April 2000 // Volume 38 // Number 2

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Editor's Page


As is the case with every issue of the Journal of Extension, the April issue reflects the scope of Extension. From high tech to high touch, from information about the skills of some Extension professionals to information Extension professional can use to fulfill their responsibilities to those they serve, this issue "covers the waterfront."

But two things struck me particularly about this issue. I hope they strike you, too.

JOE "Works"

Three of the articles in this month's issue cite previously published JOE articles. The articles joining the JOE dialogue are "Beyond Perception: A Pretest and Posttest Evaluation of a Regional Internet Extension Inservice Training" and "Simple, Low-Cost Data Collection Methods for Agricultural Field Studies," in the "Feature Articles" section, and "Computer-Based Instruction: Getting Started in Freshwater Aquaculture," one of the "Tools of the Trade."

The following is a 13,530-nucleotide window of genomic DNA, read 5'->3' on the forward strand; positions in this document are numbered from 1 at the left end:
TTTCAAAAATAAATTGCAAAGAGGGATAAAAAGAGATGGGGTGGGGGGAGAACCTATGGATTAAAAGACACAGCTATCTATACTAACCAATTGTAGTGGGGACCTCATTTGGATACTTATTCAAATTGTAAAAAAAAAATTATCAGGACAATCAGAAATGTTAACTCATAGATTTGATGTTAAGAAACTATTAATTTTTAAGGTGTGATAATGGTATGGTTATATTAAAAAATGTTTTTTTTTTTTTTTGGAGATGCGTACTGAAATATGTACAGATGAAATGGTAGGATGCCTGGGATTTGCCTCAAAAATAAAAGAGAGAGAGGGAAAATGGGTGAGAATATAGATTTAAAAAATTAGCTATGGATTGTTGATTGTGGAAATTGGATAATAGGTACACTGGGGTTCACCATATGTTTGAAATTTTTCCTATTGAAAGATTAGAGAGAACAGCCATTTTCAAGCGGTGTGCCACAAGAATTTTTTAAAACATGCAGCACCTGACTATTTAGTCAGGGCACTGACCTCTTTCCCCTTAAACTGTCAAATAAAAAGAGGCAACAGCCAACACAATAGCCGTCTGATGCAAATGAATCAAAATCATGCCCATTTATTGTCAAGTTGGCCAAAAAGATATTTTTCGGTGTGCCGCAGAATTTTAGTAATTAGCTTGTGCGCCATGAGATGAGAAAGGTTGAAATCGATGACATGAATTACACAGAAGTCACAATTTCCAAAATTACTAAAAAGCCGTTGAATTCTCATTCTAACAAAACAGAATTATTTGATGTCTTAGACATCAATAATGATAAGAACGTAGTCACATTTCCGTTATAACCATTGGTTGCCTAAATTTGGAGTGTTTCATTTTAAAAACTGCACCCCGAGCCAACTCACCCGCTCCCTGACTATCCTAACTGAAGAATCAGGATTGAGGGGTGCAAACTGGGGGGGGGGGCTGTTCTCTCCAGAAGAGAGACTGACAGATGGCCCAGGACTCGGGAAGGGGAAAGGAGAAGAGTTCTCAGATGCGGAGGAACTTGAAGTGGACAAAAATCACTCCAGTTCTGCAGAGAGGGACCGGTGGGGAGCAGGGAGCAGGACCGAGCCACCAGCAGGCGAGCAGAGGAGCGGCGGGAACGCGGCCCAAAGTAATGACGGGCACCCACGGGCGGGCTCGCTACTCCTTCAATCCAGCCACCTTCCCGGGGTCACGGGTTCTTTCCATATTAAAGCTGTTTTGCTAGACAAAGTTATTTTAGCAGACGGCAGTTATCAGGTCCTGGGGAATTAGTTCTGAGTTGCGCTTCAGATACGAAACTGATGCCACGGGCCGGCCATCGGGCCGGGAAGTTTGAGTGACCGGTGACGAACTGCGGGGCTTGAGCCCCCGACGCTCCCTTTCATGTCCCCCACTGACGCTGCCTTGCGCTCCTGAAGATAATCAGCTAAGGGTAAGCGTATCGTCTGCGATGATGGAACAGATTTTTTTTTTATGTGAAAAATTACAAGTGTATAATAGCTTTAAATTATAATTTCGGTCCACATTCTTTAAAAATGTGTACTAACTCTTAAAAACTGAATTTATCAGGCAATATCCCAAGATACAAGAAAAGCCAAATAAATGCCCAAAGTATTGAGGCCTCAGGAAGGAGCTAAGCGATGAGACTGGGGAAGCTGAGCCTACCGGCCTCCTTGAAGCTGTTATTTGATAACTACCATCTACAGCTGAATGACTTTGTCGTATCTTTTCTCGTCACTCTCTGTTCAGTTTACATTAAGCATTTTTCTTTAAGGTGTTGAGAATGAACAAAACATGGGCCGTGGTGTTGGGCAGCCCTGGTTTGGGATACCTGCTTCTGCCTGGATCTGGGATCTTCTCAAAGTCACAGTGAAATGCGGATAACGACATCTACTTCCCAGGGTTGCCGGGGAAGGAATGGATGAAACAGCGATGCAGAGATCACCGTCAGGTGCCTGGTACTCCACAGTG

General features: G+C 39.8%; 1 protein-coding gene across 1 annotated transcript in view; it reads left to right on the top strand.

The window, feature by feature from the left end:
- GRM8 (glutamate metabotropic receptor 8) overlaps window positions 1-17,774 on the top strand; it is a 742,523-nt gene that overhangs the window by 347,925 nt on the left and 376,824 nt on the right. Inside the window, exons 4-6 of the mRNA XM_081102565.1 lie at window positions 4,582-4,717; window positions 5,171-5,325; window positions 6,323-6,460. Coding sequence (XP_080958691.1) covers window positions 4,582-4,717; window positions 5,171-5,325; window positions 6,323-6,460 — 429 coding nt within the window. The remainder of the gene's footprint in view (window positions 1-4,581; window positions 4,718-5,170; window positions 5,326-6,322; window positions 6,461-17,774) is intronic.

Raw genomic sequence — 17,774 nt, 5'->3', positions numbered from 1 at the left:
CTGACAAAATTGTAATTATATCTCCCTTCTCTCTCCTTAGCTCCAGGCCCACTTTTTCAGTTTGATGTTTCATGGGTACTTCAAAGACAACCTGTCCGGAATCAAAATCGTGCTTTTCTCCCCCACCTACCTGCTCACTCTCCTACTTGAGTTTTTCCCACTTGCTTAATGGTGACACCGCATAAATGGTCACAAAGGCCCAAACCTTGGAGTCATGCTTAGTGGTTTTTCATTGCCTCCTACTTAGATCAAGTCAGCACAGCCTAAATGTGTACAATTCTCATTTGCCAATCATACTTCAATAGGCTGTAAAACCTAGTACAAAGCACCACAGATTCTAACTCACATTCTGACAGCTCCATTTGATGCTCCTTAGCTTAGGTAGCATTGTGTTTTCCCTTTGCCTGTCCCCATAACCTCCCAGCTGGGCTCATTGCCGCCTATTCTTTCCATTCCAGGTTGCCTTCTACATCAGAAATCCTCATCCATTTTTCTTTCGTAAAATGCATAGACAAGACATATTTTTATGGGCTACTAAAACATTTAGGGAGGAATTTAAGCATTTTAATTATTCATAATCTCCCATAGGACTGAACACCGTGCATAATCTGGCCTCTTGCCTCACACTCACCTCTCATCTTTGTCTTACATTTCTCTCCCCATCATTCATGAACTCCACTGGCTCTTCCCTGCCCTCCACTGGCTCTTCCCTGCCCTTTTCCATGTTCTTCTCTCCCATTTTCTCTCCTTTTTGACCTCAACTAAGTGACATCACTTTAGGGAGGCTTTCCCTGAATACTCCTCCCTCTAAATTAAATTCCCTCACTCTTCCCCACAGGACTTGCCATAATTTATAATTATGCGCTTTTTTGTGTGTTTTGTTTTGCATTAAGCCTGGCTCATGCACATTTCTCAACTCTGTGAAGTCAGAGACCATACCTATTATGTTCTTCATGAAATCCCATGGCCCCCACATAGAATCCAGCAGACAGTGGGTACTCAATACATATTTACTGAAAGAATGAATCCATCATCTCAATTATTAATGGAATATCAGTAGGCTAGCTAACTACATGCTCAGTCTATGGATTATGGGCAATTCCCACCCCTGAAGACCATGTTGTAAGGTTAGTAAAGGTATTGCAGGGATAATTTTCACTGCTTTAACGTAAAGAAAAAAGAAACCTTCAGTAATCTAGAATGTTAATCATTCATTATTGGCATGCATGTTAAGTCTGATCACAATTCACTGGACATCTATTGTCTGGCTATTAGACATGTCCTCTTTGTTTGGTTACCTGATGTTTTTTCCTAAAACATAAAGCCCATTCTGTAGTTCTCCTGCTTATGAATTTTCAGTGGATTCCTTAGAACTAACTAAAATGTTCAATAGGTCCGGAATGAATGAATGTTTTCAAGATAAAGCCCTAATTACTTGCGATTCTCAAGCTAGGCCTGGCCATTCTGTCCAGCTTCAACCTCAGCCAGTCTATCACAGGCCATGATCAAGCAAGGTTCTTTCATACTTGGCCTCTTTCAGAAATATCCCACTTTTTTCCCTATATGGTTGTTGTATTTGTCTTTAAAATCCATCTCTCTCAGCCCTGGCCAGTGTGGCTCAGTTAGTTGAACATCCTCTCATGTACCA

This is a good sign. What it signals is that JOE works. It's relevant. It speaks to the interests of today's Extension professionals and addresses the challenges they face.

JOE Has Help for People Who Want to Publish

One of the challenges Extension professional face, of course, is getting published. Among the articles I mention above, "Simple, Low-Cost Data Collection Methods for Agricultural Field Studies" offers helpful information for Extension field agents who lack the resources to conduct publishable research--or who think they do.

The article also cites two earlier JOE articles that address the publishing challenge for the less professorial among us:
"Publishing Research in Extension"
http://www.joe.org/joe/1998june/tt2.html and
"How to Get Published in a Professional Journal"

Some of us in Extension already "know how to do it," and some of us need the help of those who know. All three articles extend that help.

Laura Hoelscher, Editor